The Hard Years by Joe Brown – a brilliant autobiography about mountaineering and climbing; moves from Stanage to the Himalayas and back again. I loved it; it has a demented honesty about it.


The Medal Factory: British Cycling and the Cost of Gold: Amazon.co ...The Medal Factory by Kenny Pryde – a methodical examination of the hidden costs of UK Cycling’s success; I like the way it approaches the subject and sets out all of the detail, but I felt disappointed by the lack of female voices, and a bit worried that when they were included they were framed in a way that the male voices weren’t; i.e “Pendleton and Varnish were probably the bullies and Shane Sutton was a bit misunderstood”. It felt a bit like a writer trying to protect his contacts book at Ineos, which might be doing him a disservice, after all the dispassionate tone in the book does work well in a field where everyone has an arsehole opinion.



Full Tilt by Dervla Murphy – it’s taken me ages to get around to this one and I really like it. It is a slightly insane account of a ride from Dunkirk to India. Murphy takes a roadster bike, stays at Persian police barracks pretending to be a chap, shoots wolves with her .25 revolver and rides through snow and ice whilst buses crash and people die. It’s a brilliant book, deserving of all the praise. It makes me want to tour again, but probably not in the way that Murphy has toured. I’m not sure it would be as easy to get a gun through customs these days.


My non-bike or strange sport reading has included Sebastian Barry, Tessa Hadley, Sally Rooney, Beryl Bainbridge and a few other bits.

Hopefully I’ll get round to posting a bit more now I have less to do.







By Popular Request: Bob Jackson Vigorelli

I have a go-to bike, and it’s my Bob Jackson Vigorelli track frame. It’s not really a track frame, at least not out-and-out; the angles are perfect, slightly relaxed, and it takes full mudguards. I ride it most winters (and summers) and never deviate from a 68″ gear. For those of you living in a metric world, all you crazed audaxers especially, and Matt Clinton who only speaks in ratios, it’s 39:15. In my experience you can get up and down anything in this gear and tack along on the flat at around 19mph without a care in the world. Apart from Draycott. I once went up Birdlip on Boxing Day, I think there’s a blog on here somewhere about it. I won’t ever be doing that again.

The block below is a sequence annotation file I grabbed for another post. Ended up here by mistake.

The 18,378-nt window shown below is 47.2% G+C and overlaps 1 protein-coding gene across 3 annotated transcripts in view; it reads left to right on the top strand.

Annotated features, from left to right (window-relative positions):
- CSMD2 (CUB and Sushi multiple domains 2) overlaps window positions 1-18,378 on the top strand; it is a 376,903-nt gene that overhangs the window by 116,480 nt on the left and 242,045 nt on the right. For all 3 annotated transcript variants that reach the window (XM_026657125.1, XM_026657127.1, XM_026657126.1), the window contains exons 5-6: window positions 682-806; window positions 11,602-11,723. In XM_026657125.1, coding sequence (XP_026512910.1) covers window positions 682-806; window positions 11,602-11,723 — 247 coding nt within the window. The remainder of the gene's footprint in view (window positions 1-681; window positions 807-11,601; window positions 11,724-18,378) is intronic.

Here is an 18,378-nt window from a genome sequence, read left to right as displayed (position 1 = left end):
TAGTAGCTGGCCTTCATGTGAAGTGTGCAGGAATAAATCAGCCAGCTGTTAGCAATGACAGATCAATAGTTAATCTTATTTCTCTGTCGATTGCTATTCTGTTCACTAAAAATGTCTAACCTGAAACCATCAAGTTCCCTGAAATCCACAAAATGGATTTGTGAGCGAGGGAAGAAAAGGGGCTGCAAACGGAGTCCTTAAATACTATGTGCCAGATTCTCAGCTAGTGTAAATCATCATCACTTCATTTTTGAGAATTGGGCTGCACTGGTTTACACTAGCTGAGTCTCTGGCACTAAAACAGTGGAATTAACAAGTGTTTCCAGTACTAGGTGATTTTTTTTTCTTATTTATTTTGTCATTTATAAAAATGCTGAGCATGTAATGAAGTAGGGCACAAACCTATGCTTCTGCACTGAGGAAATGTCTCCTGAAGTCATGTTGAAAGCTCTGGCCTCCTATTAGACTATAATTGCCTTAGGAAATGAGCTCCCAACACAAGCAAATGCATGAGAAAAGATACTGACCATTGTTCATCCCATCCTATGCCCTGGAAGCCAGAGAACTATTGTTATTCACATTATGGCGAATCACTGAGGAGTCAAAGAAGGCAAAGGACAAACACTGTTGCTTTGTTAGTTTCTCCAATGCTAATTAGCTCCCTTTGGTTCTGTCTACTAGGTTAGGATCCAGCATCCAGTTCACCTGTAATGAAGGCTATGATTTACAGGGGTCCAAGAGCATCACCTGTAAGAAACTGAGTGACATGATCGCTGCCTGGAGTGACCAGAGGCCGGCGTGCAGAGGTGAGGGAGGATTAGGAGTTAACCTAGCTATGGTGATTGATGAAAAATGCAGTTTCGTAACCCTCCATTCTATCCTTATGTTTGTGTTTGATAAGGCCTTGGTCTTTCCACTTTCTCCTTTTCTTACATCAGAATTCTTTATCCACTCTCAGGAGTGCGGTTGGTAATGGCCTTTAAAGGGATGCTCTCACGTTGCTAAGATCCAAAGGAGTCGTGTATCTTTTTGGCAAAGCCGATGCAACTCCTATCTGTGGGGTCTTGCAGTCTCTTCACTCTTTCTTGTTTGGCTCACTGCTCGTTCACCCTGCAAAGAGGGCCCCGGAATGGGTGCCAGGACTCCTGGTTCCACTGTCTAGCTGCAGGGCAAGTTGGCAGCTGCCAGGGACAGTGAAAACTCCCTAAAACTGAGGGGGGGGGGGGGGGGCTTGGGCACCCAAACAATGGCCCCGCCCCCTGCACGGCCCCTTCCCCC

I have a pair of flopped and chopped cinelli bars; probably criteriums. They were really scratched and abused so I didn’t feel too bad about hacking them down. The curve is just right; I’ve tried various other set-ups but this is by far the most comfortable. In the early days I ran with a Dirty Harry lever mounted on the tops but this has been replaced by a single TT lever on the widest point, it makes for easier braking and control when riding at speed; your hands are wider and it’s better, especially when your ass is bouncing around from the effect of a 180rpm cadence.

For some time I ran with a double campagnolo chainset, but with the single ring, this made things lighter. I’ve since reverted back to a Miche Primato; it has a better chainline, less faffage and the Q-Factor is good. I also use the Miche sprocket and carrier system, this is a remnant of hill climb days when you could remove a sprocket very quickly without a chainwhip. Some people sneer a bit at this system, as though somehow it’s not reliable. This is total bollocks. They are sturdy and utterly secure.

Wheels are a set of Mavic Open Pro; the front is laced radially to a Phil Wood hub; it’s very tasty. I have a ceramic rim on the rear, just for shits and giggles because I don’t use a caliper brake. In other words, it’s a pointless addition. It makes people laugh when they see it. I went through the rim of an open pro whilst descending Bridge Valley Road. I nearly shat myself. It exploded. There is a lesson: don’t ride on concave rims.